Louth forward Ciarán Byrne says he turned down the chance to play professional football in Australia again because he wants to help drive his club and his county to greater heights.

The St Mochta's forward had been contacted by the AFL club in recent weeks with a return to Australia - the 27-year-old spent five years with Carlton between 2013 and 2018 - having made a big impression on his return to the inter-county scenes as Louth secured back-to-back league promotions.

Speaking to RTÉ Sport, Byrne said his decision not to return to his former club Carlton Blues boiled down to one thing.

"It came down to what means more to me," he said.

"And when I boiled it down to that the decision was made quite quickly. It was a no-brainer to stay with the GAA and stay involved in what's happening in Louth and St Mochta’s. If I didn’t stay here, I would have a bigger regret.

"You just feel like you always belong in Ireland but when an opportunity like the one that did (to return) came up I knew it was a huge decision that was looming.

Byrne in action for the Blues

"I had already experienced the AFL side of things for the bones of years and I guess now there will always be a 'what if’ to my career. Should I have or could I have gone back and played 200 odd AFL games?

"But this is how it has worked out for me. I am staying here and I want to drive on with my club and county, play Gaelic football for as long as I can and I want to create a name for myself.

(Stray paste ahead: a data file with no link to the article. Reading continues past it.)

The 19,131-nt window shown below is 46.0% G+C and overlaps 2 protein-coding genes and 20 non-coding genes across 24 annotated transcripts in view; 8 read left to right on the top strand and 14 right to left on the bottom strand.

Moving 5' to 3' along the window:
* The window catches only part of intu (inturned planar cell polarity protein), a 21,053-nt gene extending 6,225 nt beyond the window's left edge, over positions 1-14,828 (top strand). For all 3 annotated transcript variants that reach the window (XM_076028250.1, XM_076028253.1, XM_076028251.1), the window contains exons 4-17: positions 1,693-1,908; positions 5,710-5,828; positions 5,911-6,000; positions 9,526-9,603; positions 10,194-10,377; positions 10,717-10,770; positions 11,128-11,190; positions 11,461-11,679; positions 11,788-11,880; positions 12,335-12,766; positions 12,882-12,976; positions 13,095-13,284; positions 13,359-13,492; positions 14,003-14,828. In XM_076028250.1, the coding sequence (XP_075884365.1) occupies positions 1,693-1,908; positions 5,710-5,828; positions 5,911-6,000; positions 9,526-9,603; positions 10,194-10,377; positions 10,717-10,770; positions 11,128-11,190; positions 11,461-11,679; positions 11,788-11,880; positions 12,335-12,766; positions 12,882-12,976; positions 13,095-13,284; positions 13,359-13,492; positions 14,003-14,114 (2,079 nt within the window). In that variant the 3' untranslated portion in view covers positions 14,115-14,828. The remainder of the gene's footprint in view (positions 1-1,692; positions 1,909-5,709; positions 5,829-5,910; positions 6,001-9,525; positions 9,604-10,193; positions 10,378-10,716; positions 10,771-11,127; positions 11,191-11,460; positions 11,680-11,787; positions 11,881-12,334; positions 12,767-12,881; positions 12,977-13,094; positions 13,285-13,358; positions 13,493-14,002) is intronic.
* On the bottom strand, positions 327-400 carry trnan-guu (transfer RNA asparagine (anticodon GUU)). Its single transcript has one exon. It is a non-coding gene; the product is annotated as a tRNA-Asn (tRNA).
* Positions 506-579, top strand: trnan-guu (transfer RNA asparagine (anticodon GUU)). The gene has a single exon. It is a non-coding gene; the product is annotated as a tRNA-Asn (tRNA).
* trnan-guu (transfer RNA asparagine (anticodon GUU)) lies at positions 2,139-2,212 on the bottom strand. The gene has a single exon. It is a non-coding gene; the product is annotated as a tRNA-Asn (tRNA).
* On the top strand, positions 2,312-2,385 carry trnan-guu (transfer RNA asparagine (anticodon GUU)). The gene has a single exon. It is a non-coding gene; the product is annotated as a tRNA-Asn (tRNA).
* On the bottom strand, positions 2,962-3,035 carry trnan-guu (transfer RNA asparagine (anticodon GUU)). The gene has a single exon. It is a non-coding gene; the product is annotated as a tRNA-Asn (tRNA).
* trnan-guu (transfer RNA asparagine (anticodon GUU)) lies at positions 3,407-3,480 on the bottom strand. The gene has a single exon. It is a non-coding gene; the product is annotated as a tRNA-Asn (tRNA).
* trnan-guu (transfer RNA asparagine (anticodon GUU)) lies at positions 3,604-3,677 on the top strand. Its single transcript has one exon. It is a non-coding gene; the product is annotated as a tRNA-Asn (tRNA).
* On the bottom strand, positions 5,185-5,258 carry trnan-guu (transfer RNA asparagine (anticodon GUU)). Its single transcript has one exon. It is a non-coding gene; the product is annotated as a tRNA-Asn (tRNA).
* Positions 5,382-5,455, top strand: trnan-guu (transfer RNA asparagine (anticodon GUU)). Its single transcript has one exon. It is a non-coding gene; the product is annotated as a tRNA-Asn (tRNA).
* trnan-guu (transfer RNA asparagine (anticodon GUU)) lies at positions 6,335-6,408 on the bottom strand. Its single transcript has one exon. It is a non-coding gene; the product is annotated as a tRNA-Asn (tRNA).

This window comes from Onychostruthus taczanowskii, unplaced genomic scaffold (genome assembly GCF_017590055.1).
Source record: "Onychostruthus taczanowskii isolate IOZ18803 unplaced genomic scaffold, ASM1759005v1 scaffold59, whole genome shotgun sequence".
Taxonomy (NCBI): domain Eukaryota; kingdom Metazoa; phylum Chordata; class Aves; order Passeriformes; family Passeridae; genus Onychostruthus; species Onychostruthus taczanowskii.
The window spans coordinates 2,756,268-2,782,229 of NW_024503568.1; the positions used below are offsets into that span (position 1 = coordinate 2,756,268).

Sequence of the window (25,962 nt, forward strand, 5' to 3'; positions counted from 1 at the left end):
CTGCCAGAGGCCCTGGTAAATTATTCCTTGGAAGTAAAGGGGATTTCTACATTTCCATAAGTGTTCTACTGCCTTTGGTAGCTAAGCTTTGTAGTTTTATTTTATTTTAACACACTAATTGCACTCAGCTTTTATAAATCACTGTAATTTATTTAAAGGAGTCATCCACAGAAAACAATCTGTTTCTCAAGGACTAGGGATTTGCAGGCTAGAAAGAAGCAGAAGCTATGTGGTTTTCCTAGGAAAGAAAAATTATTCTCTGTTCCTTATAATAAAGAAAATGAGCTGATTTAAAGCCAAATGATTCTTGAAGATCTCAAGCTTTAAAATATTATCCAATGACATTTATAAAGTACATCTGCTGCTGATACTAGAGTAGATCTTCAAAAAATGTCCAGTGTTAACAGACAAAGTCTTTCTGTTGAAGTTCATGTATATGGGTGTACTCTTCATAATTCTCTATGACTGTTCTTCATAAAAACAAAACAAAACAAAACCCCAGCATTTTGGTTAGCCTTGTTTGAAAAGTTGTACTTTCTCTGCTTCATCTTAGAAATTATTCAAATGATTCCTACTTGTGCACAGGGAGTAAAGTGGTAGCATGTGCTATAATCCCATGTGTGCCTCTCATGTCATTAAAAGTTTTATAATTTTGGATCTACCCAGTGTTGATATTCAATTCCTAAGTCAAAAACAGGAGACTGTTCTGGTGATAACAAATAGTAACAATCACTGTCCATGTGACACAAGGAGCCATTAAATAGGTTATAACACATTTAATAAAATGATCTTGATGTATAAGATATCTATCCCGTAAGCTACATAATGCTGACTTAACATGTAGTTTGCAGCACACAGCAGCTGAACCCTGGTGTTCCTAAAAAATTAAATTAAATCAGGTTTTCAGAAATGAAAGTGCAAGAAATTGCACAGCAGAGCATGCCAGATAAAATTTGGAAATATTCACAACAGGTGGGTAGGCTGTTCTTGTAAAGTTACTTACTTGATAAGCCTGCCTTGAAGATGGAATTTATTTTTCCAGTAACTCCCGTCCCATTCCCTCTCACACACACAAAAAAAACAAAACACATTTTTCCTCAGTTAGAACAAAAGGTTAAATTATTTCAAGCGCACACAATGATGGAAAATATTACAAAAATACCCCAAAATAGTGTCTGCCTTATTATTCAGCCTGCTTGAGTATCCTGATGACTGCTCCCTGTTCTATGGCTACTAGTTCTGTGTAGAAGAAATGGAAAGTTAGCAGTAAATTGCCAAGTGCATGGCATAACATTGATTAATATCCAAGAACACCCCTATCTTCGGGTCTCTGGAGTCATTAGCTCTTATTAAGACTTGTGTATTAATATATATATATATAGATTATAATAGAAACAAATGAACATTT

"Down the line not taking the opportunity to go back to Australia is probably something I will regret but there would be more of a regret if I wasn’t going to be in Ireland, with my club, or with my county."

Having become a central figure in Mickey Harte's Louth side on an upward trajectory, Byrne wants the Wee County to continue their impressive form and drive on.

"Division 2 is going to be a tough place next year but I wanted to be a part of it," he says.

"Louth v Dublin, Louth v Meath, Louth v Kildare – these are big games we have not had in a while.

"The fact that Mickey and Gavin (Devlin) are staying around for a few years is giving every young footballer in the county that target to push on and see if they can get involved.

Byrne has impressed in Louth colours since returning from Australia

"If those young lads can put their heads down, they will get great encouragement from the management."

When he first went to Australia in 2013 as a rookie, Byrne says he was quite carefree, but In a ruptured ACL ligament in 2015 put him out of action for 13 months.

"I didn’t get back to myself and mentally I was quite vulnerable," he said of that time.

"You tended to bottle things up. If I went out now it would be a lot different because people are a bit more open.

"But I am pretty excited now about what can happen at home. Life is based on your own decisions and that comes down to happiness and what is best for you."

The GAA is rooted in all of us and it is very hard to leave behind

Byrne is asked if watching fellow countrymen like Zach Tuohy and Mark O’Connor become the second and third Irishmen to win a Grand Final just weeks ago could have persuaded him to go back to his old club.

"Look, the experience of playing in the AFL is different for every Irish lad who goes over. A lot of boys go over and do not play any games.

"But at the end of the day, the GAA is rooted in all of us and it is very hard to leave behind."